September 7, 2017

Amend the CDA: No Single Legal Reform More Vital to Stop Sex Trafficking

As Congress returns from its August recess, the National Center on Sexual Exploitation calls on members of both the House and Senate to move swiftly to amend Section 230 Communications Decency Act (CDA)—a law that as currently interpreted by federal courts shields Internet companies that facilitate sex trafficking.

Classified advertising websites make it as easy as ordering a pizza to order human beings for sex from the privacy of one’s home, office, hotel room, or cell phone. Many of those bought and sold via such websites are sexually trafficked children and adults. One such notorious website, Backpage.com, built its entire business model on facilitating online sexual exploitation and sex trafficking, according to a U.S. Senate investigation. There is no single legal reform that is more vital to stopping sex trafficking than amending Section 230 of Communications Decency Act.

Expeditious passage of H.R. 1865 Allow States and Victims to Fight Online Sex Trafficking Act of 2017 (FOSTA) and S. 1693 Stop Enabling Sex Traffickers Act (SESTA) will move the country closer to striking a blow against the online havens that facilitate sex trafficking. We believe that reasonable reforms to Section 230 are essential to ensure that bad actors like Backpage.com can no longer hide behind the safe harbor provisions of the law when they knowingly or with reckless disregard allow sex-trafficking ads to be posted on their site.

Importantly, when the First Circuit Court of Appeals rendered its decision in Doe v. Backpage in Boston, it effectively expanded Section 230 to protect websites alleged to have engaged in criminal conduct in violation of the federal anti-trafficking law. Thus, Section 230 now protects conduct rather than speech.

These proposed Section 230 CDA amendments target only criminal conduct that never has had any First Amendment or free speech protection. The First Circuit decision noted above specifically stated that Section 230 conflicted with the TVPRA (federal trafficking statute) and that the children in the Jane Doe cases needed to seek a legislative remedy. Several judges, in dismissing similar cases against Backpage, have called on Congress to act.

We join with these members of the bench, victims, U.S. Attorneys General from 48 states, and anti-trafficking advocates from across the country in calling on the U.S. Congress to act without delay to pass meaningful reforms to the CDA.

Backpage.com is a member of the National Center on Sexual Exploitation’s 2017 Dirty Dozen List due to its history of facilitating, and profiting from, sexual exploitation. To learn more about the Communications Decency Act visit endsexualexploitation.org/cda.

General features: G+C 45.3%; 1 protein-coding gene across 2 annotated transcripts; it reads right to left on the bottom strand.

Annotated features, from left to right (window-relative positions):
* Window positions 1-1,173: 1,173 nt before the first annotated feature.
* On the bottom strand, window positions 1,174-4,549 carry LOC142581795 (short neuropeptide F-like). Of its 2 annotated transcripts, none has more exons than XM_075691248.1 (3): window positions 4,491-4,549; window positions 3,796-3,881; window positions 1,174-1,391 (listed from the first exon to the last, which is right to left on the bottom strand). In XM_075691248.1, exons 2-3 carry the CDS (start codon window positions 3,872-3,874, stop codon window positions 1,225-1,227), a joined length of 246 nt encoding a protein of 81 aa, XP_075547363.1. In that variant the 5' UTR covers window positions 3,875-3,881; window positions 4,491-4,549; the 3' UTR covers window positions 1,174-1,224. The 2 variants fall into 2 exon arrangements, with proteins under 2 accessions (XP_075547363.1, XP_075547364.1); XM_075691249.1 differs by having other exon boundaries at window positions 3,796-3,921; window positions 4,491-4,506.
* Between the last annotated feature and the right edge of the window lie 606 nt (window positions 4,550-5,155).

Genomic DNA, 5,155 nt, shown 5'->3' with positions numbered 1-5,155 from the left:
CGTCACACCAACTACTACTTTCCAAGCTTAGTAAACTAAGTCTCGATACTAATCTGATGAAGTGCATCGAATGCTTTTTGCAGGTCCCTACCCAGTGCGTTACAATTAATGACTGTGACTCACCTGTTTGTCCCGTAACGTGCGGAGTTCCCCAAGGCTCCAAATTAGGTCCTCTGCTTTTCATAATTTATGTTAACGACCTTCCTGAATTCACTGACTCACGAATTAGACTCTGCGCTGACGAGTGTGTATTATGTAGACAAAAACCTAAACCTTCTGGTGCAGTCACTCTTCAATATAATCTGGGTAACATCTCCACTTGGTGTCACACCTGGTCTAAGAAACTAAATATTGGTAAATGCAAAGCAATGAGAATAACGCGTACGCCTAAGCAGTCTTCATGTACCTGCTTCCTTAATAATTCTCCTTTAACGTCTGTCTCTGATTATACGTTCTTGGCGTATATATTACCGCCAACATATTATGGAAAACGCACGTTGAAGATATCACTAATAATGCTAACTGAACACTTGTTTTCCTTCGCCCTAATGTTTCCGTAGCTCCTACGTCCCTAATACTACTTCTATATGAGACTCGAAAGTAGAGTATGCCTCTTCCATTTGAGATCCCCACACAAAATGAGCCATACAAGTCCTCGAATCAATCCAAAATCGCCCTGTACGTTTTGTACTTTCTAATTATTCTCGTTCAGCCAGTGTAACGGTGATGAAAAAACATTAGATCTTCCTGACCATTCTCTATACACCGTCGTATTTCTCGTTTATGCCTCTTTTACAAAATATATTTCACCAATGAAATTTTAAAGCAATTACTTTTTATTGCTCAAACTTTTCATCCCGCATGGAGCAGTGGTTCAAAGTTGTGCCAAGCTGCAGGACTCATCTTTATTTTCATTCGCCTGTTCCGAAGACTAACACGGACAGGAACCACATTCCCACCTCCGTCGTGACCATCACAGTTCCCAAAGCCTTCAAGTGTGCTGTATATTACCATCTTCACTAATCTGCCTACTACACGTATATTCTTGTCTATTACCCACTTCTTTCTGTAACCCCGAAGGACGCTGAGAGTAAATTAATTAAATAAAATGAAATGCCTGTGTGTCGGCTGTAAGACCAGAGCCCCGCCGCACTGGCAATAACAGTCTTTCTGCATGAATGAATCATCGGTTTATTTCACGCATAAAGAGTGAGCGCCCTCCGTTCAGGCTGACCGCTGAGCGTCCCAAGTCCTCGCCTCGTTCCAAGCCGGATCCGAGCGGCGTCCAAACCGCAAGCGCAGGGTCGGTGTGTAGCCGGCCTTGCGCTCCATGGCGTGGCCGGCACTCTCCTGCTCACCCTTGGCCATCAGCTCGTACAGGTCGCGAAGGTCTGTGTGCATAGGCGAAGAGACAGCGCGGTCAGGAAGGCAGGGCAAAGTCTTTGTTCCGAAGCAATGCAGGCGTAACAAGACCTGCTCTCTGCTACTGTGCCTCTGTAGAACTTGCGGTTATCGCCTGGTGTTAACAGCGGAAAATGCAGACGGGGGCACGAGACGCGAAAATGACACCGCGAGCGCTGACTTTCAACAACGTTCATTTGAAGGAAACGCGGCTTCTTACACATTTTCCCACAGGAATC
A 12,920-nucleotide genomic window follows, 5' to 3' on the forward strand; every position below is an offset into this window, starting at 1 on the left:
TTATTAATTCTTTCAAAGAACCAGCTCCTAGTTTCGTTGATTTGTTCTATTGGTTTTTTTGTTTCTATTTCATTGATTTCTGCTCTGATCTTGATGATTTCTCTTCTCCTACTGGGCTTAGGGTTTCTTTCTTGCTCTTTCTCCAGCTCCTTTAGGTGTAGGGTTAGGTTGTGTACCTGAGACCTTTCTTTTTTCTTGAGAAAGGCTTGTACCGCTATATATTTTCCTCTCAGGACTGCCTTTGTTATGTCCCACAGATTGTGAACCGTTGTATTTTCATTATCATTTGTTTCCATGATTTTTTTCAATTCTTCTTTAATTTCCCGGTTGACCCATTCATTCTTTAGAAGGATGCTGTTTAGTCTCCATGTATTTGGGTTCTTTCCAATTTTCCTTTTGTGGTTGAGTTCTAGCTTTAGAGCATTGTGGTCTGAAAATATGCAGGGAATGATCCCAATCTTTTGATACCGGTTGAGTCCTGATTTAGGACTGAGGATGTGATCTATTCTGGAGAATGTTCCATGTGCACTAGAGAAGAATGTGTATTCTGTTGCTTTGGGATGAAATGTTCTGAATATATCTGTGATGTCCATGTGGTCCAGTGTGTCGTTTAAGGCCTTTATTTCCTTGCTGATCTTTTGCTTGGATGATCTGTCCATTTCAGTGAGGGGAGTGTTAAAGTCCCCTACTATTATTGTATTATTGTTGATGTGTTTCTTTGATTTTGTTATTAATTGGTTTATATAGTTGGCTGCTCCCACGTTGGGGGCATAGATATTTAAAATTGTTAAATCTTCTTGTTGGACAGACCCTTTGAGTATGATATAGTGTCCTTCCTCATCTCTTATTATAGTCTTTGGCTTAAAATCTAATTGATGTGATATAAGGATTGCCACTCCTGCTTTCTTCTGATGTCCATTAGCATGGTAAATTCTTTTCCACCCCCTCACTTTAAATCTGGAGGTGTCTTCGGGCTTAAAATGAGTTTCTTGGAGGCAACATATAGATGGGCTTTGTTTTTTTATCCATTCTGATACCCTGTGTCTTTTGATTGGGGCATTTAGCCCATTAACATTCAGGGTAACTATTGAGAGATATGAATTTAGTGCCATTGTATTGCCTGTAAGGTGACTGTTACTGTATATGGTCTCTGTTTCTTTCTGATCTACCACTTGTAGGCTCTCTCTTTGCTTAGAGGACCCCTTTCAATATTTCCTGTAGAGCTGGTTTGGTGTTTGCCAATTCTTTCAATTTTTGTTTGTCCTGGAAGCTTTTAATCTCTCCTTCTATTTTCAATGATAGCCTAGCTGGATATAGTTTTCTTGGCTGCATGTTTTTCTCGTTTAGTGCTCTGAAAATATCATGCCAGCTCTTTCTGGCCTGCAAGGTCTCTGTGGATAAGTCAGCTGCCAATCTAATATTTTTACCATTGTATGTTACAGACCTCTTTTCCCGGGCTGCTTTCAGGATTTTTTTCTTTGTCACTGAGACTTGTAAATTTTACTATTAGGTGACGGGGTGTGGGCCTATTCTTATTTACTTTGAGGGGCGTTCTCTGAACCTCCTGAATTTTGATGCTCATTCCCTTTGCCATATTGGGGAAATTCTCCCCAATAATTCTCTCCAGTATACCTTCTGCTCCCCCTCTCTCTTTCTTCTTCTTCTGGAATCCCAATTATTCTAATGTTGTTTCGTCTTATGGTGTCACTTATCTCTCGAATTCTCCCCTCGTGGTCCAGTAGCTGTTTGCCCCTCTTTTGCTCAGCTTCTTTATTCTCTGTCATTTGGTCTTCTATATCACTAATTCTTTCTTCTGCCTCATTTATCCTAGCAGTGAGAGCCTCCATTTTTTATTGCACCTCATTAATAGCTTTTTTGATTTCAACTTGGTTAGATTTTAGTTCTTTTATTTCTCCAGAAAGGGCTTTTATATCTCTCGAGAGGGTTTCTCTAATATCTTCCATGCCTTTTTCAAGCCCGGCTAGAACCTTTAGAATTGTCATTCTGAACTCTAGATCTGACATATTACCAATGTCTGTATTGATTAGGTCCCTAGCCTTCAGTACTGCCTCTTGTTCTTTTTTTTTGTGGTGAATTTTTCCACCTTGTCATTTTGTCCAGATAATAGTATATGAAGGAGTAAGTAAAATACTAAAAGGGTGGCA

Patrick A. Trueman, Esq.

CEO & President

As president, Patrick Trueman spearheads efforts to change corporate policies that facilitate sexual exploitation through the Dirty Dozen List. This aggressive project, educates executives, galvanizes public attention, and spurs popular actions to defend human dignity. Under his leadership, NCOSE has produced policy improvements at a wide range of notable institutions, including Google, Wal-Mart, the Department of Justice, Verizon, the Federal Communications Commission, and more.

In 2015, Mr. Trueman established the NCOSE Law Center, which serves as a resource for legal efforts to combat illegal pornography, sexually oriented businesses, and to bring innovative lawsuits against public institutions facilitating sexual exploitation. In 2010, he founded PornHarmsResearch.com to provide peer-reviewed research and talking points on the harms of pornography.

On a global level, Mr. Trueman leads NCOSE’s Coalition to End Sexual Exploitation, an international coalition, which boasts nearly 300 organizations and academic experts who are committed to sharing strategies and resources for combating public & private harms caused by pornography.

Patrick Trueman is a former Chief of the Child Exploitation and Obscenity Section, Criminal Division at the U. S. Department of Justice from 1988 to 1993. While there, he supervised the prosecution of child sex crimes, child pornography, and obscenity. He managed an office of twenty of prosecutors and support staff, and worked with the nation’s ninety-three United States Attorneys to initiate and coordinate federal prosecutions.

During his 41 years as a lawyer, he litigated cases at all levels of the federal system, including in the United States Supreme Court. He has been an advisor to many municipalities on First Amendment law and has helped draft ordinances to end or curb the impact of sexually oriented businesses such as pornography shops, strip clubs, and related establishments. A recognized international expert, Mr. Trueman has traveled to Europe, South American, the Middle East, and other areas to speak about human trafficking or the effects of television sex and violence on the family.

Mr. Trueman served as chief of staff to a Member of the United States Congress. From 1976 to 1982, he was Executive Director and General Counsel to Americans United for Life, a national public interest law firm in Chicago. He lives just outside Washington, D.C., and is married to Laura Clay Trueman. Laura and Pat Trueman have three children, Patrick, Claire, and Elizabeth.

 

 

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